Weather tests growers again

25 May 2022

Woodhaven Gardens was hit by severe hail on 20 May 2022.

Woodhaven Gardens was hit by severe hail on 20 May 2022.

Vegetable growers south of Levin are the latest to be affected by extreme weather in New Zealand. 

A freak hail storm and tornado swept through the area early on Friday morning, decimating many outdoor vegetable crops as well as damaging seedlings and at least one greenhouse. One grower reported that there will be ‘no celery until October’ and one grower lost most of their seedlings, which will affect future crops. 

Vegetables New Zealand and HortNZ share affected growers’ utter disappointment in the loss of produce, and the impact this is likely to have on supply and consumer prices over the coming months. 

Many growers are starting to plan for the greater impact of climate change on growing in New Zealand.  However, they cannot achieve what needs to be achieved by themselves.  That is why everyone involved in our industry – from growers to policy makers, and research and development providers to investors – needs to come together to ensure we can continue to grow vegetables and fruit sustainably and profitably, now and in the future. 

Many growers are finding it extremely tough at the moment. Off the back of a harvest period constrained by labour, they are facing significant costs increases for transport, logistics, energy as well as labour.

The apple industry has revised its pre-season forecasts. They are now estimating volumes up to 12 percent lower than originally forecast. This reduction is due to a combination of things but labour constraints were a big factor – either not enough people full stop or people having to isolate due to Covid.

As always, our resilient growers forge ahead because their perspective and investments are long term. However, they are all aware that the next 12 to 36 months will not be at all easy. The re-opening of New Zealand’s border will help, but there is still a lot of uncertainty around that. Just how quickly will backpackers return and how many will choose to work in horticulture? In addition, when will our young New Zealanders decide it’s time to start their delayed OEs or ‘overseas experience’?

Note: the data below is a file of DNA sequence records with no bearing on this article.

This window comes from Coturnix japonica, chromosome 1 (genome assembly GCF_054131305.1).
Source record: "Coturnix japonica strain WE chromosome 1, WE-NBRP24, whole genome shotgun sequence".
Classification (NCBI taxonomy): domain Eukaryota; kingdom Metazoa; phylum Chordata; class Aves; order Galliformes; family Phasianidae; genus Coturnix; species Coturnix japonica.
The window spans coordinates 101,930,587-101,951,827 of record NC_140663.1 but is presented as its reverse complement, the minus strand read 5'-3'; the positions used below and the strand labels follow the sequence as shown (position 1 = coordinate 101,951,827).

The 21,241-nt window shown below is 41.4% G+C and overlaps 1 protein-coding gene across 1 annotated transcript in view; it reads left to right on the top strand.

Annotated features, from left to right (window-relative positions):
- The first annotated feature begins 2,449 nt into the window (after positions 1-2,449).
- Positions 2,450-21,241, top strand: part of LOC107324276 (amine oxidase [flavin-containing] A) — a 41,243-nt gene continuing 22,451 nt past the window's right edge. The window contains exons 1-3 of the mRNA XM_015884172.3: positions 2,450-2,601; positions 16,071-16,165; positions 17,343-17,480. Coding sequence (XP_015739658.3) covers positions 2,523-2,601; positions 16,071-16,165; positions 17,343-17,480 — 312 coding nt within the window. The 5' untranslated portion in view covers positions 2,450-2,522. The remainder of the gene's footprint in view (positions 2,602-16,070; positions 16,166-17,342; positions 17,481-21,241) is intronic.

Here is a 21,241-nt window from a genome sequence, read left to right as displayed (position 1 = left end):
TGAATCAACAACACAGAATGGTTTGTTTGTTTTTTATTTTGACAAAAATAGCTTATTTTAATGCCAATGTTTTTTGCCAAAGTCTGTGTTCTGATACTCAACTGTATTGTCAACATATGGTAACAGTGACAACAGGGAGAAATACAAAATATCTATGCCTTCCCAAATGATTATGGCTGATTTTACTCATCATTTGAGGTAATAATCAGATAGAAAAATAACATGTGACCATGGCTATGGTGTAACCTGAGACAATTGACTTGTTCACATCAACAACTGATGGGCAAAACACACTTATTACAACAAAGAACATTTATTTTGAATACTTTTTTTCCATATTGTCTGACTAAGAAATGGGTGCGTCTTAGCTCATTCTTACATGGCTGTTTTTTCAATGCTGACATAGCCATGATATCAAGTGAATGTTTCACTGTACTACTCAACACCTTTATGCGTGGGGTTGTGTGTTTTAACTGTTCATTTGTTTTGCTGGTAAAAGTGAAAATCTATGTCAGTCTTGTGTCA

Some parts of the New Zealand Government seem reluctant to recognise how tough it is for commercial vegetable and fruit growers at the moment. I find this perplexing, particularly when horticulture is often used as the poster child for meeting what are now near-term international climate change commitments. 

In terms of the media, I sometimes think our industry gets a better hearing than the one we get from the Government. Product groups, horticulture companies and Horticulture New Zealand have been working together to get examples about the realities of growing – and the impact on supply and consumer prices – out so the New Zealand public understand the challenges and requirements of food production. 

This activity just happens to also be ahead of the Government’s response to the Commerce Commission’s supermarket review.  This is due if not overdue, noting the Government used urgency around the Budget last week to pass legislation ‘to stop major supermarkets blocking competitors from accessing land for new stores’.

While this law change is a piece of the puzzle, what we still need from this Government is a joined-up approach to food supply and security in New Zealand – an approach that truly looks ahead and delivers on a bi-partisan vision for a healthy, prosperous country.

At the moment, the Government’s vision for our sector is to improve grower margins and double the farmgate value of horticultural production from $6bn to $12bn by 2030. This will only be able to happen if the Government’s policy settings and investment supports the future of commercial vegetable and fruit growing in New Zealand, now and in a country increasingly affected by weather events and certainly, by rising costs.